February 28, 2019 / 6:03 PM / 18 days ago

EXPLAINER-Netanyahu's corruption cases: What happens next?

JERUSALEM, Feb 28 (Reuters) - Benjamin Netanyahu is the dominant Israeli politician of his generation. No rival comes close in political skill to the Likud Party leader known widely as "Bibi".

But on Thursday, Attorney-General Avichai Mandelblit said he intends to indict Netanyahu in three corruption cases on charges of bribery and fraud and breach of trust, pending a pre-trial hearing. The announcement comes just 40 days before Netanyahu seeks re-election at the April 9 national ballot.

Here's a guide to Netanyahu's political and legal prospects.

WHAT ARE THE ALLEGATIONS?

Netanyahu faces charges in three corruption cases:

CASE 4000 alleges that Netanyahu granted regulatory favours to Israel's leading telecommunications company, Bezeq Telecom Israel, in return for positive coverage on a news website controlled by the company's former chairman.

The attorney-general said he intends to charge Netanyahu with bribery and fraud and breach of trust in that case.

CASE 1000 alleges that Netanyahu wrongfully received gifts from Arnon Milchan, a prominent Hollywood producer and Israeli citizen, and Australian billionaire businessman James Packer, including champagne and cigars. Both Packer and Milchan deny wrongdoing.

The attorney-general said he intends to charge Netanyahu with fraud and breach of trust in that case. Milchan will not be charged, according to the attorney-general.

CASE 2000 - Netanyahu is suspected of negotiating a deal with the owner of Israel's best-selling daily newspaper, Yedioth Ahronoth, for better coverage in return for legislation that would slow the growth of a rival daily newspaper.

The attorney-general said he intends to charge Netanyahu with fraud and breach of trust in that case.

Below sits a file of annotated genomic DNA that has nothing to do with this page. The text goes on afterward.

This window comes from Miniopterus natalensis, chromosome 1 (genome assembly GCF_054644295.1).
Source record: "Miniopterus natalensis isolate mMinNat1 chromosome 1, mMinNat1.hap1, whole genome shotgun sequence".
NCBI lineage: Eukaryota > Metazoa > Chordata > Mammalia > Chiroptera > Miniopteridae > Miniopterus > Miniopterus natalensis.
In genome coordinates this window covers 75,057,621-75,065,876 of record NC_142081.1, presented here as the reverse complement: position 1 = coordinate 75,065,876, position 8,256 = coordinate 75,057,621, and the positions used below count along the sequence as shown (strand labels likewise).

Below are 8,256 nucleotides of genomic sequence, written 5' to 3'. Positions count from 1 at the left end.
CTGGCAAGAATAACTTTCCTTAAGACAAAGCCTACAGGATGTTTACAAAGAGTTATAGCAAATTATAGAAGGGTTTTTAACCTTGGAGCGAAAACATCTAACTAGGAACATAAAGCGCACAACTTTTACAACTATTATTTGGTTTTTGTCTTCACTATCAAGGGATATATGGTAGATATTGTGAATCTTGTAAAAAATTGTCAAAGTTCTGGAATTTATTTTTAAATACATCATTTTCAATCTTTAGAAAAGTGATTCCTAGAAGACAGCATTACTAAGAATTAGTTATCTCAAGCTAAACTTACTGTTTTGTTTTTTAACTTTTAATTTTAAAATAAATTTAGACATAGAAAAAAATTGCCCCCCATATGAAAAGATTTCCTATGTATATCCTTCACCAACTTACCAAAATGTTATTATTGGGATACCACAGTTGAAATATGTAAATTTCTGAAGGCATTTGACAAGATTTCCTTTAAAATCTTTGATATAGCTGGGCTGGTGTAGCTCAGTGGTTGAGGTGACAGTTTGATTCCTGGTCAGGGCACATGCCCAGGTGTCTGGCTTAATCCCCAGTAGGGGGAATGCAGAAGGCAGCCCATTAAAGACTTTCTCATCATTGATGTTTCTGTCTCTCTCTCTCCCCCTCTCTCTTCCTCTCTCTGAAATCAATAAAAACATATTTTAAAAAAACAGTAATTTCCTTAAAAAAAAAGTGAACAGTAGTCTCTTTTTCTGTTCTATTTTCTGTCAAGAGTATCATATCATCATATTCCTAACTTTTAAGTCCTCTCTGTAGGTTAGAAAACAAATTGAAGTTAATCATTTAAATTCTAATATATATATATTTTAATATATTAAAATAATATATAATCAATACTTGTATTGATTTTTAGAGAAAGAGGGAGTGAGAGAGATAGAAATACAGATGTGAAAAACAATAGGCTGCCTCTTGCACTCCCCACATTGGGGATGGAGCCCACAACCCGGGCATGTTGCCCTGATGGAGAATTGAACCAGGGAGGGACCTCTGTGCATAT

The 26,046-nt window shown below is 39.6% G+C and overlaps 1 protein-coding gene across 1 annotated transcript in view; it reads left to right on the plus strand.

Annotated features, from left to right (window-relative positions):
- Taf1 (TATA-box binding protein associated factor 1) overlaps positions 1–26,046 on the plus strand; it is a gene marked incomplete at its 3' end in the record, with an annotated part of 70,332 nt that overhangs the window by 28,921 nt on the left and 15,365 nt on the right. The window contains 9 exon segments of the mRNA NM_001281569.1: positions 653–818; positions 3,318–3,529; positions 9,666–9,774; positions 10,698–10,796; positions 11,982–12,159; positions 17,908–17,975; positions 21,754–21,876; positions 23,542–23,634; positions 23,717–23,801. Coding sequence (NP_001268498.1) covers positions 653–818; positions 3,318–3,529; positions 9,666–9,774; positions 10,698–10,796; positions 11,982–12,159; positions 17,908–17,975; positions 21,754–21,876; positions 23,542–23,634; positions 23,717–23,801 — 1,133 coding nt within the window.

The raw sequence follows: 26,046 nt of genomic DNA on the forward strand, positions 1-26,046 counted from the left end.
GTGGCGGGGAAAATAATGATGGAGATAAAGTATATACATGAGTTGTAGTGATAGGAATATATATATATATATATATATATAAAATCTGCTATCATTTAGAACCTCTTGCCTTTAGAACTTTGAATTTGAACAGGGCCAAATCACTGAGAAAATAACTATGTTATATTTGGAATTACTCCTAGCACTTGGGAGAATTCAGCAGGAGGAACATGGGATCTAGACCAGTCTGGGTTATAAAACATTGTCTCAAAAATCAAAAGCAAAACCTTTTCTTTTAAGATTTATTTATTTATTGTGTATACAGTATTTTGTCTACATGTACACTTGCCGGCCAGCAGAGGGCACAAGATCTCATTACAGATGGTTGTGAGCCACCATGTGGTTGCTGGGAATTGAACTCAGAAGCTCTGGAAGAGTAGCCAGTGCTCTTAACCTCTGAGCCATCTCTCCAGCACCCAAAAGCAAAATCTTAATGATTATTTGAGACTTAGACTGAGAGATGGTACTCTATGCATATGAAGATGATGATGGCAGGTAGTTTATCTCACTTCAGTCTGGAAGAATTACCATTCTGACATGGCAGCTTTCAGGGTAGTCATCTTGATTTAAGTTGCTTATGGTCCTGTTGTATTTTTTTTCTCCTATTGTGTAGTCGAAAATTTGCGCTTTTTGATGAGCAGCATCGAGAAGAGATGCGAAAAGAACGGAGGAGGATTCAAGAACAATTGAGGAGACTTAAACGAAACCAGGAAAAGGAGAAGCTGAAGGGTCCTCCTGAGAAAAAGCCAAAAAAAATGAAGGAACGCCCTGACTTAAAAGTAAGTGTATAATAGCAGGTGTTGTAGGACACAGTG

DOES NETANYAHU HAVE TO RESIGN?

No. Netanyahu is under no strict legal obligation to quit. He is seeking a renewed mandate from the people in the April 9 election and has indicated that he intends to remain in office while pursuing a legal battle. Some commentators say he may be seeking an election win as leverage while negotiating a plea deal with the attorney general.

WILL A TRIAL BEGIN SOON?

No. Netanyahu will have a pre-trial-hearing with the attorney-general, in which his attorneys can argue for the charges to be scrapped or reduced. That process can take weeks, if not months.

IF CONVICTED, WHAT DOES NETANYAHU FACE?

Bribery charges carry a sentence of up to 10 years in jail and/or a fine. Fraud and breach of trust carry a prison sentence of up to three years.

WHAT DOES NETANYAHU SAY ABOUT THE INVESTIGATIONS?

Netanyahu denies any wrongdoing and says he is the victim of a politically orchestrated "witch-hunt" by the media and the left.

WHAT ARE NETANYAHU'S POLITICAL PROSPECTS?

The election race has turned into a real contest, after early polls showed Netanyahu's Likud party on course for a sure victory and formation of a governing right-wing coalition. But a new alliance between his strongest opponents, former armed forces chief Benny Gantz and ex-finance minister Yair Lapid, could tip the balance in favour of a centre-left bloc. The announcement of possible criminal charges could see Netanyahu's popularity fall.

WHY HAS NETANYAHU BEEN SO SUCCESSFUL FOR SO LONG?

Many Israeli voters like his security-first approach to politics. They admire his fluency in English and decades of experience which give him an international stature that no other Israeli politician can presently rival. And the Israeli economy is strong.

Netanyahu enjoys a close relationship with U.S. President Donald Trump, who backed his consistent opposition to an Iran nuclear deal negotiated under Trump's predecessor, Barack Obama.

Trump's decisions to recognise Jerusalem as Israel's capital and to move the U.S. Embassy to the city angered Palestinians and delighted many Israelis, who saw Netanyahu's influence in both decisions.

But a promised U.S. peace plan that would require compromises from Netanyahu and the Palestinians could lead to friction between Israel and Washington.

Writing by Maayan Lubell; Editing by Jeffrey Heller, William Maclean

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